It’s not something most in the NBA ponder during the intense heat of a late-season playoff push.
Everything is compartmentalized. You’re trying to win the next possession, the next quarter, the next game. Anything beyond what’s right in front of you cannot claim your focus.
But what if we looked into the future, and not to just the summer of 2019, but three, four or five years from now?
Check out who is on the rise in the latest edition of the Kia MVP Ladder!
What does the landscape look like? Who takes over for the current generation of superstars? Are they even on our radar right now?
I posed those questions to two NBA executives, one from each conference, two advance scouts and one college scout in search of a picture of what the future of the Kia Race to the MVP Ladder might look like five years from now.
Surely, we’ll have some familiar faces, current stars entering the primes of their careers who will no doubt remain relevant in the MVP conversation. Guys like Giannis Antentokounmpo, Joel Embiid, Karl-Anthony Towns, Anthony Davis and Ben Simmons – all leaders of the new school of superstars.
But who are the budding superstars with the right combination of star power and status – i.e., guys on teams whose team success could accelerate things – and quickly rise the Kia MVP ranks?
Here are the five players who garnered the most mention from our future MVP panel:
Donovan Mitchell, Utah Jazz: An undersized but powerful dynamo, Mitchell’s uniquely positioned to make the move into the MVP ranks in the future. That’s based as much on his own individual brilliance and offensive skill as it is his headlining a team that could be a contender soon.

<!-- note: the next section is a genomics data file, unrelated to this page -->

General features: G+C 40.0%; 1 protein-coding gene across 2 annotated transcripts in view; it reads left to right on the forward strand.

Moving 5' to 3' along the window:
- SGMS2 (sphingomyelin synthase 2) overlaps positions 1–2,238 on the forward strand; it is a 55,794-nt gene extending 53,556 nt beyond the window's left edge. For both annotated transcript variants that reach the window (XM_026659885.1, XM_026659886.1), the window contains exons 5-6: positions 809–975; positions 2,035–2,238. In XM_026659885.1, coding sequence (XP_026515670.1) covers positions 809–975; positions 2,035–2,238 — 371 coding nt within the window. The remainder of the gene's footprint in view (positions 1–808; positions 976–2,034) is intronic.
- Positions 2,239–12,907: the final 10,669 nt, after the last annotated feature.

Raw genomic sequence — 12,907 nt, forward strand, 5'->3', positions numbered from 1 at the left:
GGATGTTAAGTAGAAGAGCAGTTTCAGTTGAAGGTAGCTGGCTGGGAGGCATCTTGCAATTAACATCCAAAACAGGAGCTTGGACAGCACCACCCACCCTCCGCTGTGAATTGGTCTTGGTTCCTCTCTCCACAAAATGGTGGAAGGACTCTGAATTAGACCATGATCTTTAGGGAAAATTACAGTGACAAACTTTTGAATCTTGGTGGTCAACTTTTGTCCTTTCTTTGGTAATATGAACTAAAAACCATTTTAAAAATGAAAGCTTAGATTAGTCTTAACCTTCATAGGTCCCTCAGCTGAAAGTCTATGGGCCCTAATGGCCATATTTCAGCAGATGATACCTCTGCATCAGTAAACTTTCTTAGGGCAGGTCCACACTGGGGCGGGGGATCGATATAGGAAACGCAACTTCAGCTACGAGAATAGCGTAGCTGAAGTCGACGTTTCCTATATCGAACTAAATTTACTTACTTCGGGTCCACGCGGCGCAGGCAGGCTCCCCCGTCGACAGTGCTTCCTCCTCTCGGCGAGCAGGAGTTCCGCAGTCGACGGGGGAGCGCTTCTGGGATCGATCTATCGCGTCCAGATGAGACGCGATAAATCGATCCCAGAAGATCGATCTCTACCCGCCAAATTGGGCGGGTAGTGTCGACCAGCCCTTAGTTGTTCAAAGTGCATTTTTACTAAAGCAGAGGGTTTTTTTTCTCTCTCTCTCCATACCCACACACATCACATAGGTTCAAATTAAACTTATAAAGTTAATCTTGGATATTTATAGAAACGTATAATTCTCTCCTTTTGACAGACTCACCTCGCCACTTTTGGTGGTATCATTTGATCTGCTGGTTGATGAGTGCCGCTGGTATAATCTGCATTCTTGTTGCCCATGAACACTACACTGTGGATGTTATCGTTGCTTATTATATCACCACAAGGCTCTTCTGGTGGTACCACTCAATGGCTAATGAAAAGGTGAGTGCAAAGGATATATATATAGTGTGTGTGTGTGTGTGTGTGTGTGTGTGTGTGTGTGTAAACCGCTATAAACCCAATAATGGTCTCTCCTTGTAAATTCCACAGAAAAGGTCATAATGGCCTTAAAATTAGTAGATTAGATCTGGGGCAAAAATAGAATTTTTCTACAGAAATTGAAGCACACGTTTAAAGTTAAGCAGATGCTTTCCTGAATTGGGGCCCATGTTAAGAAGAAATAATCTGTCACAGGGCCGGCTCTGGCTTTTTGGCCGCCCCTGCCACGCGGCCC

Donovan Mitchell showed MVP-level skills in a win last week vs. the Bucks.
“He’s got a skill-set that will allow him to be a high-level dictator of outcomes for his team on a regular basis,” said an Eastern Conference executive. “Go back and look at the way he played against [Houston] in the playoffs last season. That’s what MVP candidates in our league do when the lights are brightest. He went toe-to-toe with James [Harden] in that series as a rookie. The better shooter he becomes, the more difficult he’ll be to stop. Because he’s already a nightmare matchup because he plays so much bigger than his actual size. His competitive drive is off the charts and the framework they’ve provided in Utah is rock-solid. He’s a great fit there.”
Luka Doncic, Dallas Mavericks: He knows a little something about this MVP business, having already earned some serious hardware before his breakout rookie season with the Mavericks. But how will he and Kristaps Porzingis fit in the coming years? And will he continue to thrive with another elite young talent requiring the ball to be effective?
Mavs rookie Luka Doncic talks about his deep love of the game.
“The thing about his game that sets him apart is that he’s got the skills to be just as good on or off the ball,” a Western Conference advance scout said. “If he was just a scorer and had to survive on that alone, I don’t know that he’d be nearly as dangerous. He’s going to be a triple-double threat with his size, playmaking ability and feel for the game. He came in with a polish that takes years for some guys to put on their game, if they ever do. But it all depends on the chemistry he and KP develop. If it works, he’ll be a monster for years to come.”